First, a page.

/Campaign turns fishy as Labor releases its federal election costings

Campaign turns fishy as Labor releases its federal election costings

Updated

May 10, 2019 19:02:36

You could be forgiven for thinking the major parties have been binging runs of the Oprah Winfrey Show.

Forget the free cars though, it’s tax cuts and surpluses that they’re keen to dish out.

‘You get a tax cut, you get a tax cut, you get a tax cut,’ both sides have been yelling day in, day out.

‘A surplus this year, a surplus next year — have we mentioned the surplus?’

Tax cuts and surpluses have been a major plotline of the federal election ever since the campaign unofficially begun when the Coalition released its budget.

Fast-forward a month and it was Labor’s turn to front the cameras and explain just how it was going to pay for everything it was promising.

Labor releases its costings

For Labor to be promising greater surpluses than the Coalition is an anomaly clearly not lost on the Shadow Treasurer.

“I accept it’s unusual, perhaps historically, for the Labor Party to go to an election promising bigger budget surpluses,” Mr Bowen conceded in an interview with the ABC.

“But it’s right for the times, because we do believe that the economy needs a bigger buffer.”

The Opposition’s plans to curb negative gearing, capital gains tax concessions and dividend imputation have been a central battle in the federal election campaign.

Those bigger surpluses, according to Labor’s projections, are minor to begin with.

It’s forecasting a $7.5 billion surplus next financial year, compared to the $7.1 billion prediction in the 2019-20 Budget papers.

The difference then grows in the future years, as the government coffers gain their biggest benefit from the contentious tax changes Labor is proposing.

Mr Bowen insists Labor will offer $17 billion more in surpluses over the first four years, increasing to $86 billion more over the difficult-to-predict decade.

Labor is forecasting $154 billion dollars in savings from the budget changes it’s proposing, but the Coalition isn’t buying what Labor is selling.

“There is something very fishy about Labor’s figures, and there is something very fishy about Labor’s ability to manage money,” Prime Minister Scott Morrison warned.

“That’s why I don’t think Australians at the end of the day will trust them on these things.”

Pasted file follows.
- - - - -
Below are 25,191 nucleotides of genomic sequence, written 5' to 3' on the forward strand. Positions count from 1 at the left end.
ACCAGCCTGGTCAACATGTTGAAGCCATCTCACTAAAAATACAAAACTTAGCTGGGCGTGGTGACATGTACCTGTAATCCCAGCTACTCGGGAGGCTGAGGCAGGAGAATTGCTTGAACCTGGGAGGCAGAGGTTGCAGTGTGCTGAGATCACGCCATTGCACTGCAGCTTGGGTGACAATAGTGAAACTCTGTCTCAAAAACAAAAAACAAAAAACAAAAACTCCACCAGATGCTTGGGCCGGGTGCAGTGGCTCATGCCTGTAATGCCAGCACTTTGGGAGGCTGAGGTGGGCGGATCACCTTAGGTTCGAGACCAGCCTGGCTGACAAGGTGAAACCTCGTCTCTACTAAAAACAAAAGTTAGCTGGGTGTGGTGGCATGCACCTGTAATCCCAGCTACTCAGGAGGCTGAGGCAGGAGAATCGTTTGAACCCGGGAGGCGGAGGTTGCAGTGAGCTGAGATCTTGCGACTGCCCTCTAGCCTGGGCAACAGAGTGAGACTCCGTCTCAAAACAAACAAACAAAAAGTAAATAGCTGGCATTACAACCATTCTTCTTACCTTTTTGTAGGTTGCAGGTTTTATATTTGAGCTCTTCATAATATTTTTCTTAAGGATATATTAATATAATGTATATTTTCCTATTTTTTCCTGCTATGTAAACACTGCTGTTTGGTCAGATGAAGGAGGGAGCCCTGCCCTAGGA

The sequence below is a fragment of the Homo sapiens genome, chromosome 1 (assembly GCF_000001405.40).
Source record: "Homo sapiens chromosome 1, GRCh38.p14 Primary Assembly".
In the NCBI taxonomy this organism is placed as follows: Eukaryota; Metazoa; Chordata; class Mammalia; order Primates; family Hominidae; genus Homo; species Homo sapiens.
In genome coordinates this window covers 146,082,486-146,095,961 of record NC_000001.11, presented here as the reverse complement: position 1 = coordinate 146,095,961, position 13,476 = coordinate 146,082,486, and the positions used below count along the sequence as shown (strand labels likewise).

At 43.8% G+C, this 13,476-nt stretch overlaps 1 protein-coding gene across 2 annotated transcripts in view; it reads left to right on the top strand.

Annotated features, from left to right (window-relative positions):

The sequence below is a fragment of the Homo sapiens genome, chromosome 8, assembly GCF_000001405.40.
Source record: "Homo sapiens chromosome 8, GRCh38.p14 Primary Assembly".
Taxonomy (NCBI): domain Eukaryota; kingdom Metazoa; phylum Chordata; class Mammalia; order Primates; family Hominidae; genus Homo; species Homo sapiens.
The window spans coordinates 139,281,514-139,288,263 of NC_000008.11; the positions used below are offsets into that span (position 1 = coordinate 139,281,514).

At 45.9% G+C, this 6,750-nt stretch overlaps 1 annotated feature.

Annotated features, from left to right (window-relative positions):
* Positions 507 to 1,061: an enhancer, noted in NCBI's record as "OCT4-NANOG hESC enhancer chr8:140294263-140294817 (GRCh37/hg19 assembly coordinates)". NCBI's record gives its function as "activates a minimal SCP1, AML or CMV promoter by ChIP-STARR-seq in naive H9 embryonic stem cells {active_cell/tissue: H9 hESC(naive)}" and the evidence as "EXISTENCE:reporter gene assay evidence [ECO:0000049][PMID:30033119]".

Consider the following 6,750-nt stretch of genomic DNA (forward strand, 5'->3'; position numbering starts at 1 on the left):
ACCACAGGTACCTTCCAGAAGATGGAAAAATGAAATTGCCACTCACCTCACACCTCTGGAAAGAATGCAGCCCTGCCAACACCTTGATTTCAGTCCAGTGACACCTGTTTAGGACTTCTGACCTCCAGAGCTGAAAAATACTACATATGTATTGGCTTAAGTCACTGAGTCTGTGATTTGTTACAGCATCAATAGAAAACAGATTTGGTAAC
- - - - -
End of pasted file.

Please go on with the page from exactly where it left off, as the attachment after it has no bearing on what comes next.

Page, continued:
Cutting energy prices

Having dismissed Labor’s costings as an illusion, the Coalition turned its attention to energy prices.

It’s a historically fraught area for the Coalition, having most recently toppled a prime minister thanks in part to his approach to renewables.

Forget the past, the Coalition argued.

It wanted to talk about the future and the 25 per cent cut it was promising to electricity bills within three years.

Energy Minister Angus Taylor vowed he would cut the electricity spot price.

While the wholesale energy price is largely paid by commercial and industrial customers, the Energy Minister said he expected the reduction would be passed on to households.

And if they didn’t, he warned them to expect ministerial intervention.

“That’s what they should do, but we have the levers necessary to make sure the market gets us there and we will use them if we need to,” Mr Taylor said.

If the Coalition wasn’t having Labor’s costings, the Opposition was returning the favour when it came to energy.

“How many times did the Government call you [journalists] out into the courtyard at Parliament and say ‘victory, peace in our time, we’ve solved the energy crisis. Gas is going to be cheaper, energy is going to be cheaper’?

“Haven’t they already told us they’ll lower power prices, now they’ll do it again.”

The seats shaping the election

The end of the work week brings with it the close on week four of the election campaign.

The campaign to date reveals where the major parties think the election will be won.

For the Coalition, and a Prime Minister who has done the heavy lifting of the campaign efforts, he’s focused his attention in northern Tasmania, Queensland, eastern Melbourne and inner-west Sydney.

Outgoing Liberal MP Craig Laundy’s electorate of Reid has received three visits from Mr Morrison, in a sign the party is worried about the 4.7 per cent margin it’s sitting on.

He spent time in Queensland this week, sandbagging the ultra-marginal Capricornia — the most marginal Coalition seat in the country.

He’s spent time in the neighbouring Flynn, also a Nationals seat, but is yet to find time to visit George Christensen’s seat of Dawsonan electorate that’s attracted plenty of attention for the MP’s regular travel to the Philippines.

The Prime Minister has, however, visited Mr Christensen’s National neighbour, Ken O’Dowd in Flynn.

The Opposition Leader also found time to soak up the northern sunshine on offer this week.

He focused his efforts in the Coalition-held marginal seat of Leichhardt.

Labor is keen to pick up seats in outer Brisbane, with Deputy Labor Leader Tanya Plibersek making repeat trips to Home Affairs Minister Peter Dutton’s seat Dickson.

Reid is also clearly on Mr Shorten’s list, with the electorate one of the most common he’s visited.

This week also saw him find time to visit regional NSW electorates Gilmore and Robertson, both of which are Coalition-held.

The leaders have just one more week to convince voters to back them in.

There’s eight days to go.

Topics:

government-and-politics,

federal-elections,

australia

First posted

May 10, 2019 18:58:36